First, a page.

We have a FAS250 (Single Controller) which is currently serving CIFS shares and iSCSI LUNs for our XenServer cluster. I've now replaced this box with a better filer and so would love to repurpose it for our testing\dev environment.
The current setup is: 14x300GB FC 10k disks. 2 aggregates - agg0 (7 disks RAID4) and agg1 (6 disks RAID4) and a hot spare.
I'd like to reset the whole filer and create one aggregate with 13 disks - RAID-DP and a hot spare.
1. How do I reset the filer to run setup again?
2. Would there be any problems with the new setup I've specified?
3. The FAS250 has 2 NICs, does anyone know if it supports NIC teaming or iSCSI multipathing?
Sounds ideal -- down the road you could even convert the 250 into a regular disk shelf.
For your questions.....
Console into the filer, reboot, boot into Maintenance Mode via Control-C at the right time (watch the prompts), and then use the option to make a new aggregate (destroying everything existing) with a flexible root volume. On first boot you can walk throug the setup script and then expand the volume. These KB's cover it pretty well.
Quick word of experience. If you are going to "4a" your filer, take note of the licenses first. I know you can grab them from the NOW site, but it's a lot easier to jot them down in notepad or somewhere safe first, then you can just copy them back in. But yeah, "4a" is the best way to start afresh!
Great -- if you've gone to 7.2.x going to 7.3.x will be relatively simple (knowing the "software install/update" commands is good as that will be the only supported method at some point in the future).
And...I do indeed mean Maintenance Center (googling it made me realize that Disk isn't in the official name). It's basically a process where a filer head can take a disk offline and do the same checks that the manufacturer does when they get back a failed disk (those failed disks are usually rehabilitated and marked "refurbished" since they're actually fine).
It's mentioned in this article.... (good overall read)
The best explanation I can find right now is actually Val Bercovici's reply on a non-NetApp blog (his whole reply is well worth reading.....this is just the part that hits on Maintenance Center).
[Drive resurrection] If there’s one thing we’ve learned as a result of the massive real-world drive behavior data warehouse we’ve accumulated – it’s that there’s no simple pattern to predict when a drive will fail. But by far our most significant discovery is that drive failures are actually no longer the simple atomic and persistent occurrences they used to be a few short years ago. There are in fact many circumstances not restricted to age, environmentals (NVH), power & cooling, or even electro-mechanical behavior of drive peers within the same array, which can render a drive unusable – and eventually failed. One of the most fascinating Oscar-worthy plot-twists that we’ve uncovered as a result of our vast experience is that drives can also come back from the dead to lead very normal and productive lives! Industry-leading innovation we’ve been shipping with NetApp Maintenance Center allows a NetApp array to use algorithms derived from our aforementioned data warehouse to take intelligent proactive actions such as:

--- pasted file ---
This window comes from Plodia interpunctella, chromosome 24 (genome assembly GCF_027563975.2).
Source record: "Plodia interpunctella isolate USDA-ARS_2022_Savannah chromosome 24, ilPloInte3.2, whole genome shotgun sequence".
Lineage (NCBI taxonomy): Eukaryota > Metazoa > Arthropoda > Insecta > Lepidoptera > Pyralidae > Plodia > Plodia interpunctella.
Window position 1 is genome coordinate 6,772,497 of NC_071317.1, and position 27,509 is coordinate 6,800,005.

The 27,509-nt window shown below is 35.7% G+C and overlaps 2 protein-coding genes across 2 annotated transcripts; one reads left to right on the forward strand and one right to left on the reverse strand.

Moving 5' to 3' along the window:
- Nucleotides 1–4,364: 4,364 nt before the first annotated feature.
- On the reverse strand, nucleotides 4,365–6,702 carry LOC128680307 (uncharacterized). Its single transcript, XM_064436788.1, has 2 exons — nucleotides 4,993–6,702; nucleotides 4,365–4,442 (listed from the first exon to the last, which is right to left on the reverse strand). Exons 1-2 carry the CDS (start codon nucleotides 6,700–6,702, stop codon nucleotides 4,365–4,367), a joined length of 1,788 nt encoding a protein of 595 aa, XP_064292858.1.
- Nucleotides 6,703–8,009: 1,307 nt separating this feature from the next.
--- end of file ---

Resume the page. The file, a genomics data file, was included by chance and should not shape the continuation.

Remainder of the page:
Predict which drive(s) are likely to fail (using advanced algorithms based on our vast data warehouse).
Copy readable data directly from the failing spindle onto a global hot spare without parity reconstruct overhead.
Use RAID-DP parity to calculate the remaining subset of unreadable data (usually a very small percentage of the overall drive).
Take the suspected “failed” drive offline (while physically maintaining it in the array) and probe said drive with low-level diagnostics to determine whether the failure was transitory or truly and permanently fatal.
Return fixed drives which exhibited only single-instances of transitory errors back to the global hot spare pool.
Although we’ve only been collecting statistics on the advanced Maintenance Center functionality for about a year now, our assumptions have been validated in that the vast majority of “failed” drives only exhibit isolated incidents of transitory errors and can safely remain in the array while rejoining the spares pool. It should be noted that these drives don’t get a second chance at a second life :-). Should those same drives fail again in any manner, they are marked for physical removal from the array and considered permanently failed.
This can be annoying on the smaller boxes, but from experience the FAS250 doesn't scale too well beyond 2TB, so you'd probably suffer across the entire system even if you could grow beyond that. But still can be a painful limitation sometimes.
<edit that bit as I realise you said you're installing 7.3.x already!>
I feel your pain....the 2020 has some similar limitations (although they're mostly resolved in later releases of ONTap).
As Chris mentioned, the 250 just didn't have much horsepower. When it came out 144 GB drives were considered big but it stayed around long enough to pick up the 300's (which does become an issue for aggregate size 😕 ).